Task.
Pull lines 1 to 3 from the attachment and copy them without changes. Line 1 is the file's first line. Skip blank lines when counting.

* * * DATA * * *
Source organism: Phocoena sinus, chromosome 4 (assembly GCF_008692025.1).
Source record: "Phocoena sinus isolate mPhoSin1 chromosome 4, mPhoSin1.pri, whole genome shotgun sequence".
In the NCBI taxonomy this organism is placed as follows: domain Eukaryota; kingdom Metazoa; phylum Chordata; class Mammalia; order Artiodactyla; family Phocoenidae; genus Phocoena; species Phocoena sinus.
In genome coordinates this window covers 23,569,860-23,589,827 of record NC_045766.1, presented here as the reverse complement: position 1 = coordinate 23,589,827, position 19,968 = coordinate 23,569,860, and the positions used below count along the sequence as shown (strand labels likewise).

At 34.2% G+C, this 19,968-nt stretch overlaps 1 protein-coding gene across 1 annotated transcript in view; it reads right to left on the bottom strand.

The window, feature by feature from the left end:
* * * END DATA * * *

Source organism: Phocoena sinus, chromosome 4 (assembly GCF_008692025.1).
Source record: "Phocoena sinus isolate mPhoSin1 chromosome 4, mPhoSin1.pri, whole genome shotgun sequence".
In the NCBI taxonomy this organism is placed as follows: domain Eukaryota; kingdom Metazoa; phylum Chordata; class Mammalia; order Artiodactyla; family Phocoenidae; genus Phocoena; species Phocoena sinus.